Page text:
Soldier saves child from burning wreckage | Sunday Observer

Soldier saves child from burning wreckage

Major Sajith Sudusinghe rescues the child after the Sainthamaruthu attack
Major Sajith Sudusinghe rescues the child after the Sainthamaruthu attack

On April 27, an Army officer walked out of the wreckage of a house that had been the centre of a gun fight and explosions all night. In his arms, he carried a curly haired child in purple shorts. “Sir, Sir,” the soldier shouted, to get the attention of his senior officers, trying to explain that he needed cover to get the child to safety. A subsequent video inside an army ambulance shows the same officer gently wetting the injured child’s lips, on the instructions of a medic, as the baby murmured “appa”.

The images and video tugged at the heartstrings of people around the country, especially after police revealed the little girl rescued that day was the daughter of the terrorist mastermind Zaharan. For a decade since the war, the armed forces have been under a cloud of allegations about atrocities committed during the final phase of the war, even as accountability for those abuses have proved elusive, casting a long shadow on officers who had nothing to do with the crimes.

Major Sajith Sudusinghe’s actions on April 27 was a fitting reminder that Sri Lanka’s highly trained armed forces are also filled with soldiers who can be gentle and humane even in the heat of battle.

Major Sudusinghe of the 3rd Battalion of the Vijayabahu Infantry Regiment (VIR) joined the army in 2003. On April 26, during the raid of the house in Sainthamaruthu, he had been one of the first officers on the scene.

Major Sajith Sudusinghe

“We were told an explosion had also taken place there” Sudusinghe recalled. Reaching the location with just six soldiers around 8.00 pm Sudusinghe and his group were fired at by the terrorists believed to be family members of ZahranHashim. “They fired indiscriminately in all directions,” he said adding that the troops were initially unable to judge where the volley of gunshots was coming from.

While some men at the house had engaged in a shootout with the Army, two other explosions from within the house had followed. Then, Sudusinghe says there was silence. But senior officers decided to wait until first light to enter the house, in case of further attacks and fearing injuries from the blaze at the house.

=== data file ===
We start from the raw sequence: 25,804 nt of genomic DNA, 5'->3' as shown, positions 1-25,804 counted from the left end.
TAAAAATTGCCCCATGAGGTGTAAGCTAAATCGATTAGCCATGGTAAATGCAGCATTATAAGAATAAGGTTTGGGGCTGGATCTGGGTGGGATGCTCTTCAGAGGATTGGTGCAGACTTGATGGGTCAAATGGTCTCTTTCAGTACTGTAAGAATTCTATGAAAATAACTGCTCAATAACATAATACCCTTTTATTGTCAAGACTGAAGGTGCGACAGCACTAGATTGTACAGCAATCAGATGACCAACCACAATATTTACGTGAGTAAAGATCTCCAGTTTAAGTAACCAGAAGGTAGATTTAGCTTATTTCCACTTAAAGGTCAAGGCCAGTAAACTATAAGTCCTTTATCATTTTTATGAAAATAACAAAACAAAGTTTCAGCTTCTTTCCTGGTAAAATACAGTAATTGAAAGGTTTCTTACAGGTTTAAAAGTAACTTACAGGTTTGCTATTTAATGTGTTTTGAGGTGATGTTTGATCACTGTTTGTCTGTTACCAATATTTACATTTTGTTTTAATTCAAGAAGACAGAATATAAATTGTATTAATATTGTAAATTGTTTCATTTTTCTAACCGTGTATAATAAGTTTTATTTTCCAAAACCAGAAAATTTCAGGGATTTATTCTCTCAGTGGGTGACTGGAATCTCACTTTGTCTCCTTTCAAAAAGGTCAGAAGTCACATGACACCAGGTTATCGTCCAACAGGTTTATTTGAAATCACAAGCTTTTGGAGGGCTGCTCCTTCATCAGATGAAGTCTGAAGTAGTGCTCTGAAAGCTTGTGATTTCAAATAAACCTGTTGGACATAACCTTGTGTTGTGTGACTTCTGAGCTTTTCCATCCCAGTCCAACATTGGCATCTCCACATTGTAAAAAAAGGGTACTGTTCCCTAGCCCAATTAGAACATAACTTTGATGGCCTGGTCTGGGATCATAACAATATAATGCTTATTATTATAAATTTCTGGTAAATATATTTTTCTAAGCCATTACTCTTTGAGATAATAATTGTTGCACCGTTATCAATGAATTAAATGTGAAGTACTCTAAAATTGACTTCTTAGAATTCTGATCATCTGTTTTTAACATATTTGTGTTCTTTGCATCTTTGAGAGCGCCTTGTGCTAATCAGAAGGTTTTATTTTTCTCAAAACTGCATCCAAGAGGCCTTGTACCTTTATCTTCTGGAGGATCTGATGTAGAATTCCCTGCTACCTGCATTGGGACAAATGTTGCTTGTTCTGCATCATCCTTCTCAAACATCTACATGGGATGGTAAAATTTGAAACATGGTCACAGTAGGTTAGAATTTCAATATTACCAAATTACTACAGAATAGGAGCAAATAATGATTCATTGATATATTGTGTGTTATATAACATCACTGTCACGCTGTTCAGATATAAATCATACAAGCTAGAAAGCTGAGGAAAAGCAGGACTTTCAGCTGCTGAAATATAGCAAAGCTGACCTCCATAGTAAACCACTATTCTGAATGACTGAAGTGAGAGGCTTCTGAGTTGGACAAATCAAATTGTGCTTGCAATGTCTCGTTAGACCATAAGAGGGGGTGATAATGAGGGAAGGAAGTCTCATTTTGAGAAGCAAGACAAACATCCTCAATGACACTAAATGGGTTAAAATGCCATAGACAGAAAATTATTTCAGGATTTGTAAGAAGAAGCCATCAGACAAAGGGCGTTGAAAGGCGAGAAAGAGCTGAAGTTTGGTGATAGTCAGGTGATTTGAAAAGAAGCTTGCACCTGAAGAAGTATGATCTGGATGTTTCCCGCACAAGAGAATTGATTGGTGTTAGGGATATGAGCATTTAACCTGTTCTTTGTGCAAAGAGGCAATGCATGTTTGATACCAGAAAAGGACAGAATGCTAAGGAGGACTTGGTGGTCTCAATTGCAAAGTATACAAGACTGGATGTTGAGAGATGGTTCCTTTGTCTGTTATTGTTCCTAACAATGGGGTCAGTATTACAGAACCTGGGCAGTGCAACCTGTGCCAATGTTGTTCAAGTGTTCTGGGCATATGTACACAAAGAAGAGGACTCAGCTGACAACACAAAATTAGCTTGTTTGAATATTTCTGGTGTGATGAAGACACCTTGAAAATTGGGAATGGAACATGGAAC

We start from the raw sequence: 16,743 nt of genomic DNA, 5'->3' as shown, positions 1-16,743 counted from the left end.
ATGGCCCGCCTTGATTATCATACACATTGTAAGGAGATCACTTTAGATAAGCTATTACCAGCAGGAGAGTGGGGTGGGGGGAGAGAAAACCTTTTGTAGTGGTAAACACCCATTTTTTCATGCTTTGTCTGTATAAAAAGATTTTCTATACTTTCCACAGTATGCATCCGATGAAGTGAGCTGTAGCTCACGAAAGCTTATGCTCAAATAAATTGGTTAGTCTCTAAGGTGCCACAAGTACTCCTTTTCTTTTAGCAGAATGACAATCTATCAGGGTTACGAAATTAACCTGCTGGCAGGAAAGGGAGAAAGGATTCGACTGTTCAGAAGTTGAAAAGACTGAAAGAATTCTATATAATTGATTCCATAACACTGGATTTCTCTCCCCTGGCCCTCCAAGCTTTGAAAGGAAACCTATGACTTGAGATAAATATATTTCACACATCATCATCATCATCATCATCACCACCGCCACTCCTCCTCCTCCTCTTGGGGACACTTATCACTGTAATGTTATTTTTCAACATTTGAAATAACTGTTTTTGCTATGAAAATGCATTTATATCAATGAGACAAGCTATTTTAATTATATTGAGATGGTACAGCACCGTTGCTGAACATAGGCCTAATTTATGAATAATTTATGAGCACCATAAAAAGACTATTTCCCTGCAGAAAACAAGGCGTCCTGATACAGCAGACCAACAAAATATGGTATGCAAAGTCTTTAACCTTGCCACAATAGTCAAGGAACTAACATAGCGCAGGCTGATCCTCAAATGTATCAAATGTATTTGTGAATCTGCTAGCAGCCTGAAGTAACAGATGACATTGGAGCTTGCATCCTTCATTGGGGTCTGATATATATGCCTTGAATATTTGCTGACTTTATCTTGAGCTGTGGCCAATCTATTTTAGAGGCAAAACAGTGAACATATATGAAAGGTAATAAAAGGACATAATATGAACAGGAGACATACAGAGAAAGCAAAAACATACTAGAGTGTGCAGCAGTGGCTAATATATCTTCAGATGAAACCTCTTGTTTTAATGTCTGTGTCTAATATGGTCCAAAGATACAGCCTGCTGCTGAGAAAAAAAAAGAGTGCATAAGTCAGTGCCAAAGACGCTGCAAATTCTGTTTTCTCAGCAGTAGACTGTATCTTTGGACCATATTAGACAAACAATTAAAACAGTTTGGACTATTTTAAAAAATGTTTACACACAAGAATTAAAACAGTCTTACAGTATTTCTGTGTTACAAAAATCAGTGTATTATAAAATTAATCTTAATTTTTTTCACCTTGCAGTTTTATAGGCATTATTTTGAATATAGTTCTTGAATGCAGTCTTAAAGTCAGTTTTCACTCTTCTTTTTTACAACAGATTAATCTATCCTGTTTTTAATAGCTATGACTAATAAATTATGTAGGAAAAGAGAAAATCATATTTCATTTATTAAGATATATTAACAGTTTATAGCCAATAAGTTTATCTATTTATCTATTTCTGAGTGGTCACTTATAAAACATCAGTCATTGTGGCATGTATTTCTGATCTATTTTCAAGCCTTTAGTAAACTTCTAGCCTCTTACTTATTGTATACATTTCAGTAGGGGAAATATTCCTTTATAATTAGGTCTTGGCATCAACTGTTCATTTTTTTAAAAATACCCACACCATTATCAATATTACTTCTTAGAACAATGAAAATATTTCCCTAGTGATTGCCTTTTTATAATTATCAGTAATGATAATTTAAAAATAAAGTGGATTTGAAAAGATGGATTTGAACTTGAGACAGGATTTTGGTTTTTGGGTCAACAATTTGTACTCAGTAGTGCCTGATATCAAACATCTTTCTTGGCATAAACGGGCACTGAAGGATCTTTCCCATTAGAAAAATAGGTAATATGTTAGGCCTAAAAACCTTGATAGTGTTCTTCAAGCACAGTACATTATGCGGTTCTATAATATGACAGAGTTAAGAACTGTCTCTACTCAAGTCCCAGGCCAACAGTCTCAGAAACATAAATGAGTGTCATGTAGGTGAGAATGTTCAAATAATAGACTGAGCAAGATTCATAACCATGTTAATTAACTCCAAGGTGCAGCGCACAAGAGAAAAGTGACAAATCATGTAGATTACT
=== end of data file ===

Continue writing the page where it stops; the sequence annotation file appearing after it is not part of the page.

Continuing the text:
Major Sudusinghe returned to the scene at 8 am the next day.

As the house continued to blaze, the troops were unable to enter to clear and secure it. Instead, they had decided to go around the back. “We could hear soft moans coming from within and a soldier ran out shouting that someone was inside,” Sudusinghe said.

Taking the lead, the Major looked through a window, bracing for an attack.

“A woman was lying on her side with a small child next to her” he recalls. Taking a risk, the troops had broken down the grill of the window. Approaching the child Sudusinghe says she was motionless. “Her eyes were wide open and she just kept staring at me,” he said. Sudusinghe had initially thought the child was dead. “She then suddenly called out saying Amma Amma” he recalled adding that the child appeared to be shocked and traumatised.

The little girl had been caught in the crossfire, three explosions and laid on the floor of a burning house for nearly 12 hours.

Calling out to the troops Sudusinghe, himself a father of two young children, carried the child out of the burning house.

It was hours later that Major Sudusinghe learnt whose child he had rescued from the flames.

This has mattered little. The soldier is more overwhelmed by the response he received on social media.

He believes the army’s decision to exercise restraint during the raid may have saved the lives of the woman and child they rescued the next morning. Th military had urged residents to come out of their homes, fearing the explosions could cause mass casualties. But terrified neighbours barricaded themselves inside their homes for the night. Even though the military suspected more houses in the area may have been harbouring terrorists, they decided not to clear the area that night.

“We heard fans working and other signs of life so we decided not to fire,” he said.

As sounds from the main house also died down, the troops had withdrawn till morning.

According to Major General Mahinda Mudalige, Army Commander Lieutenant General Mahesh Senanayake had advised the troops to leave the clearing and securing of the area till morning.

“If we did not pull back at the time more innocents could have died given the situation,” he said.